Nayudu went on to lead India in the three-Test series against England at home in 1933-34. Although India lost this series as well, the silver lining was the discovery of several talented cricketers. As captain and leading player, Nayudu possessed all the credentials to convert this collection of gifted individuals into a fighting outfit. But fate had something else in store.

In the power-game that afflicted Indian cricket in the 1930s, Nayudu the 'commoner' lost out in the captaincy stakes for the 1936 tour of England to the Maharajkumar of Vizianagaram, a 'prince' who was as good a cricketer as the Maharajah of Porbander. But alas, he was not as magnanimous. In what turned out to be the final Test series of his career, Nayudu provided a dazzling display of batsmanship in the third and final Test at the Oval, in what was his last Test innings. He made a glorious 81, his highest score in Test cricket.

While the greatness of this legendary cricketer cannot be summarized in words, here are some comments about the man by people who knew their cricket:

Late LALA AMARNATH (Independent India's first Test captain, made his Test debut under Nayudu's captaincy) : " C. K. Nayudu was a class by himself and could be rated easily as the greatest cricketer India has produced. It was a delight to see him bat. His hefty sixes left one enchanted both at home and abroad. He taught every young cricketer that the bat was there to hit the ball. He practised what he preached".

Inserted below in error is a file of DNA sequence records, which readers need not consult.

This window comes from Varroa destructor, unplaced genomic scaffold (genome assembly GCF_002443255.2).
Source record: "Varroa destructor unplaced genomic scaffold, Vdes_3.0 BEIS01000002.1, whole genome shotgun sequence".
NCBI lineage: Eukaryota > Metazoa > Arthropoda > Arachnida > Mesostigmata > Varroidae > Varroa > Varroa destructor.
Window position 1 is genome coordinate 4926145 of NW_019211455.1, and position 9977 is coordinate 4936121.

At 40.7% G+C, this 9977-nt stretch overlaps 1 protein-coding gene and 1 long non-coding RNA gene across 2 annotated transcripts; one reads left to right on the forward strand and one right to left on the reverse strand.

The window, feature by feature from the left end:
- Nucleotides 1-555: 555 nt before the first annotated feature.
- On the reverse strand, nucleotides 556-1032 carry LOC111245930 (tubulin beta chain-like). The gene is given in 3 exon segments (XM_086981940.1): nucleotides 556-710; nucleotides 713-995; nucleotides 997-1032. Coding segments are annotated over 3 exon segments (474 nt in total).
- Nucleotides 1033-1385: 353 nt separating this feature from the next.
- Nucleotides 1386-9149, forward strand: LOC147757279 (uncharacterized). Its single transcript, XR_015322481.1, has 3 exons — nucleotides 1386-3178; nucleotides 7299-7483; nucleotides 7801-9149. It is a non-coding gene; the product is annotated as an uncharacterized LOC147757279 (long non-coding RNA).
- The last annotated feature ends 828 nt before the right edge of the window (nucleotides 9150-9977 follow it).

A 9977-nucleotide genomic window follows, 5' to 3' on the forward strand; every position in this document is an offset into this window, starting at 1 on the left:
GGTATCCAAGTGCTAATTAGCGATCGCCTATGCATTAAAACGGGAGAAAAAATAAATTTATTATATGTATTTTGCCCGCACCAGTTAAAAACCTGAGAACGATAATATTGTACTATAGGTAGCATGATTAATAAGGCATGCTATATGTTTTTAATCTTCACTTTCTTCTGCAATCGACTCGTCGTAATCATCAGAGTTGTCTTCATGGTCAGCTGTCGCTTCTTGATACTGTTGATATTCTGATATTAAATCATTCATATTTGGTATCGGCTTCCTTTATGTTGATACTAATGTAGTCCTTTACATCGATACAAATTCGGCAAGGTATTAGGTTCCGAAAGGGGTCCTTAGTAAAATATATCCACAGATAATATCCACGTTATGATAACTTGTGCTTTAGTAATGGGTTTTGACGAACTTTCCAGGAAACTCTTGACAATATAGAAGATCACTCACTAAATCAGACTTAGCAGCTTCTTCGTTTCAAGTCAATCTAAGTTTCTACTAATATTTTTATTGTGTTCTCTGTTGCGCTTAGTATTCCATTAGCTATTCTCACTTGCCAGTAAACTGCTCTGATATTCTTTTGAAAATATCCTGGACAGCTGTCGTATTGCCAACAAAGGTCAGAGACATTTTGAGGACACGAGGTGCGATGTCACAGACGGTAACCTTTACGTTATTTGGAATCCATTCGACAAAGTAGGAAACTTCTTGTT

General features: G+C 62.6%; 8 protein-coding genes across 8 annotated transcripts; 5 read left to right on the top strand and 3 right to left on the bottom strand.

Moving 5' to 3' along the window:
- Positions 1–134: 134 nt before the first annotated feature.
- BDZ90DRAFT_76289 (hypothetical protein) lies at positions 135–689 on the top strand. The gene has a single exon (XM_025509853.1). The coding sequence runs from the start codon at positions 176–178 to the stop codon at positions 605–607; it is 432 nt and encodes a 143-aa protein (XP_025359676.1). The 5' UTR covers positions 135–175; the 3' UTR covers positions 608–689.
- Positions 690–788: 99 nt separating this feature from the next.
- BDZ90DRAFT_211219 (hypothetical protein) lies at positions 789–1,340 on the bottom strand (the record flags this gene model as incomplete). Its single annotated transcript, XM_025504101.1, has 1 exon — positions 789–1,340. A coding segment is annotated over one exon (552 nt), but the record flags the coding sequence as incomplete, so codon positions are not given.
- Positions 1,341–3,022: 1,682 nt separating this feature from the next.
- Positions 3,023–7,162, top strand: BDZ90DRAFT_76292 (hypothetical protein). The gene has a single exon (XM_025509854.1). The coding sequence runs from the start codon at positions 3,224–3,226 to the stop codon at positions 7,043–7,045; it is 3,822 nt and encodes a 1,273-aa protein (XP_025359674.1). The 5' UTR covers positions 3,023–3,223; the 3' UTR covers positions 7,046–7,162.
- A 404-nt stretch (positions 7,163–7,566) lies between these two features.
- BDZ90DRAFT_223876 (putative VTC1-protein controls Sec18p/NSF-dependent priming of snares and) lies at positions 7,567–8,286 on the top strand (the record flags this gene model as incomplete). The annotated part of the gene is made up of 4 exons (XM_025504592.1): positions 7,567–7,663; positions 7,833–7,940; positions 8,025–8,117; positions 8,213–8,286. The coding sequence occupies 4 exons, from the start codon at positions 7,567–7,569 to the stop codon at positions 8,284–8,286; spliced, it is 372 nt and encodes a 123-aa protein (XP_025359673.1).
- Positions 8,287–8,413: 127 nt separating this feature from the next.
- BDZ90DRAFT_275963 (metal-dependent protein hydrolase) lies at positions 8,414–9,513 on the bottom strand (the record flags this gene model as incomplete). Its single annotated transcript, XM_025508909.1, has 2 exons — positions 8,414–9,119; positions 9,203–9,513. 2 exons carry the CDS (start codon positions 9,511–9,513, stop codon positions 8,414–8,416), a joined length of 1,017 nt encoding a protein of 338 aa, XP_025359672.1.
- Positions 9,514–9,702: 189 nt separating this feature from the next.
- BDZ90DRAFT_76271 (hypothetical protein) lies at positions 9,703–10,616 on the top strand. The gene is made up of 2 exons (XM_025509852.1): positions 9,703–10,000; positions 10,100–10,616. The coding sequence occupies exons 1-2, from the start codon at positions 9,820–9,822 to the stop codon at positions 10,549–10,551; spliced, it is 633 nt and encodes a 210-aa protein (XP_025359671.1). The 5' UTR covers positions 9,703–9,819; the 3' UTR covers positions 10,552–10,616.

Late A. F. S. TALYARKHAN (veteran media personality and cricket broadcaster): " It all depends on what one wants from a cricketer. His teammates look for leadership and suitable contribution to the side's chances of success. The spectators want originality, personality, and activity. Who is the Indian Cricketer who has been able to satisfy the requirements of every department of the game, including the quality of great captainship? Only C. K. Nayudu!"

Late VIJAY MERCHANT: " India's greatest cricketer. Whether it was bowling, batting, fielding, captaincy, physical fitness or positive approach to the game, there will never be an equal to Nayudu among Indians. His many innings at the Bombay Gymkhana ground where the bowler has as much chance of getting the batsman out as the batsman has of making a big score, will be remembered forever. The greater the crisis, the greater was Nayudu, and I have never seen him being affected by nerves. It was a pity that during his time there were not many Test matches, otherwise his record would be second to none amongst our cricketers. Judge him by statistics and he was only moderately successful. Judge him by performance when the going was tough and he was our greatest cricketer. There has never been a greater entertainer on cricketing grounds and in my time. Nayudu's name was enough to draw people to the Bombay Gymkhana to see him play. Nayudu's name will be remembered as long as cricket is played in this country. The like of him we shall probably never see again."

Late Sir Neville Cardus (cricket writer extraordinaire): " Nature breaks the mould in which her wonders are made. So there will be no second Nayudu."